"Sometimes we designed the shots with music or poetry to get the length and speed of a shot."
NFS: Does the language of the musical inspire the way you block or choreograph camera movements?
Davies: Well, yes, when you do things like Emily [Dickinson] coming out of the house with Vryling at the commencement ball. As they come out, the camera moves closer and closer. We could have done it in four shots, but it's a bit dull. We wanted to get the feeling of what it was like to live in Amherst. Of course, Amherst is built up now, so we did that shot in a park in Belgium. It's the material that tells you how to do it. Sometimes we designed the shots with music or poetry to get the length and speed of a shot. Sometimes I said to the actors, "This is a tracking shot; you dominate the speed of the shot." That changes it up.
Other things were slightly different. For instance, the closing sequence....I thought, "It needs something, it just needs something." And then I remembered those pieces by Charles Ives, particularly "The Unanswered Question." It's got interpolations for woodwinds. I said, "When we record it, could we take them out?" It sounds very mysterious, like it doesn't quite know where's it going. And that scene really arrived when we took out the interpolations.
NFS: When deciding which camera to use, what do you need it to be capable of? What do you look for in that selection?
Davis: Each film has its own look. When we made Sunset Song, digital wasn't quite as good as film. That's why we shot all the exteriors on 65mm and the interiors on digital. By the time we came to do A Quiet Passion, digital was so sensitive to light, it just made sense. And all the laboritories are closing down, so you can't use film, anyway.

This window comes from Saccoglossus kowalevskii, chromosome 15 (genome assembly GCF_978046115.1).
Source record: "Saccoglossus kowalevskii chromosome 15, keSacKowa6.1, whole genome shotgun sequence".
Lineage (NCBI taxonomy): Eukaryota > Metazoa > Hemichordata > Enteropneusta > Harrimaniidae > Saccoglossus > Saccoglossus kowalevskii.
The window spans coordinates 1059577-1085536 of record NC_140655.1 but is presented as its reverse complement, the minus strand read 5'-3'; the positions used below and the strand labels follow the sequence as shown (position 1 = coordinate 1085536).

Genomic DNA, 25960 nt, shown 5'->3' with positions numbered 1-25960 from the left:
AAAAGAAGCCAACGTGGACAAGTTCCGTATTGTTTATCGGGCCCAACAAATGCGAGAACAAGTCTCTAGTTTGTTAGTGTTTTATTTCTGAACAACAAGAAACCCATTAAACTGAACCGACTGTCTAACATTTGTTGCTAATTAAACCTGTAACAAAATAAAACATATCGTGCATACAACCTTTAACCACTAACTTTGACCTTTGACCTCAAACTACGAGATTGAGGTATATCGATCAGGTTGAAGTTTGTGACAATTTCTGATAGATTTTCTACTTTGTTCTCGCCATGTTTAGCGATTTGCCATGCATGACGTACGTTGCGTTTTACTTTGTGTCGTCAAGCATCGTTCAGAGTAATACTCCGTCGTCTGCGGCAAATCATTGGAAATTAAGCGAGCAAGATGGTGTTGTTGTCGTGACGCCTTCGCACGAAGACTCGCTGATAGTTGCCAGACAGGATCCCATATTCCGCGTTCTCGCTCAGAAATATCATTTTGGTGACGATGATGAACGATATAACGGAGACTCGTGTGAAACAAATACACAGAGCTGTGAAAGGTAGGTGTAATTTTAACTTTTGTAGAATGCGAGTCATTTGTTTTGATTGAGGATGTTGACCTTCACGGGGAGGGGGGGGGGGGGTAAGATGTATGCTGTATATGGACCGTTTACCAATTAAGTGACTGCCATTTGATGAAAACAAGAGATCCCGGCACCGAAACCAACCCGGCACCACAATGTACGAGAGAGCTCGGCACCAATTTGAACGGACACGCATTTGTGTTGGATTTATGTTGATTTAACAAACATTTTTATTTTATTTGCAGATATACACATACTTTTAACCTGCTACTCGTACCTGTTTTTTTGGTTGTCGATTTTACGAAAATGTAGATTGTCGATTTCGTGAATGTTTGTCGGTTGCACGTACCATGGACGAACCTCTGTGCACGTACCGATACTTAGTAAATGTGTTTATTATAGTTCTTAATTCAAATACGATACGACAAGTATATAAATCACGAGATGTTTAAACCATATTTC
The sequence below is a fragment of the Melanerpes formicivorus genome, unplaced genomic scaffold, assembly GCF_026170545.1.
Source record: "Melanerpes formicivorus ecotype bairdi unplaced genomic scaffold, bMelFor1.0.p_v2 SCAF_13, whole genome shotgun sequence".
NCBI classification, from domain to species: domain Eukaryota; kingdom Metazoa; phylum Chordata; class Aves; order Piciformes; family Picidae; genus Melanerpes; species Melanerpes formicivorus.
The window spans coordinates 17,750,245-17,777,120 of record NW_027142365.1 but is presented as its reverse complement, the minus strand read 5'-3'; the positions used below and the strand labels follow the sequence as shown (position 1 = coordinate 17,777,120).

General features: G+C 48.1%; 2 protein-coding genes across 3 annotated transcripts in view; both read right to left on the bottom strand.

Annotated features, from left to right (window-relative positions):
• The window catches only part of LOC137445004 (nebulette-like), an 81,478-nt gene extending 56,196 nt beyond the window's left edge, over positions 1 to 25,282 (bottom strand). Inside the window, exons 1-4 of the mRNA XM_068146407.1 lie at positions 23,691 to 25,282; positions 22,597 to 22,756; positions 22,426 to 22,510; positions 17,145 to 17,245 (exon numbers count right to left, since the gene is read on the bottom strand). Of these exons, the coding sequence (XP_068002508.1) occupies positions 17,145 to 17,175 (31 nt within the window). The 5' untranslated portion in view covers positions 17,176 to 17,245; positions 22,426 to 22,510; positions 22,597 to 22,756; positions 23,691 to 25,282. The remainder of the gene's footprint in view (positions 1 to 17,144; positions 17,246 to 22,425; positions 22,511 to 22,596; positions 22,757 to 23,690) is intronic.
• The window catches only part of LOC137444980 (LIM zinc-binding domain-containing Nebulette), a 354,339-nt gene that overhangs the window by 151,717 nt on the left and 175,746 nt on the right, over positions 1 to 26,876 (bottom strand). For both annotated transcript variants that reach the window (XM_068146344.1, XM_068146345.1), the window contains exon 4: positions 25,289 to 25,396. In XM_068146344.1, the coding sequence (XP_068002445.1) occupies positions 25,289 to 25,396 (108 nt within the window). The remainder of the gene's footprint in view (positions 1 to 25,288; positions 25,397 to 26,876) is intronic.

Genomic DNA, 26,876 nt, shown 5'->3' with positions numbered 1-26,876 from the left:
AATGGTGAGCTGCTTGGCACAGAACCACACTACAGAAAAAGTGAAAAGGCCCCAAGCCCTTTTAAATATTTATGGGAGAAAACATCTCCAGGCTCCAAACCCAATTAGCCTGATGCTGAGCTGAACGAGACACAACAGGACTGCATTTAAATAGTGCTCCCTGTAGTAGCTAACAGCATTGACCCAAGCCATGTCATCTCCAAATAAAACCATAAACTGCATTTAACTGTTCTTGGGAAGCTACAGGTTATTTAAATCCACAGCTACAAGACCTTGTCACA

I discussed the look with Florian Hoffmeister, our director of photography, who is a genius. I discussed the look with all the heads of departments, and said, for instance, "There's a lot of light that pours in. It's like Shaker light. But as the film goes on, it's got to get darker and darker. The flowers have to get more and more sparse." And then once you know what it's got to look like, you trust the people who are doing it for you. Once I hire someone in the cast or on the crew, I believe in them completely.
"Once I hire someone in the cast or on the crew, I believe in them completely."
On one occasion, during [a visual realization of one of Emily's poems], the camera is supposed to track someone down the hall to the bottom of the stairs. This brilliant young lad who was doing all the flowers put this huge display under this mirror. I said, "We've got to track in on it. It's fabulous! How did you come up with it?" Because of its context, it looks like the flowers of death. Things like that, you've got to be open to.
NFS: Do you find your grammatical approach has changed during your last few films?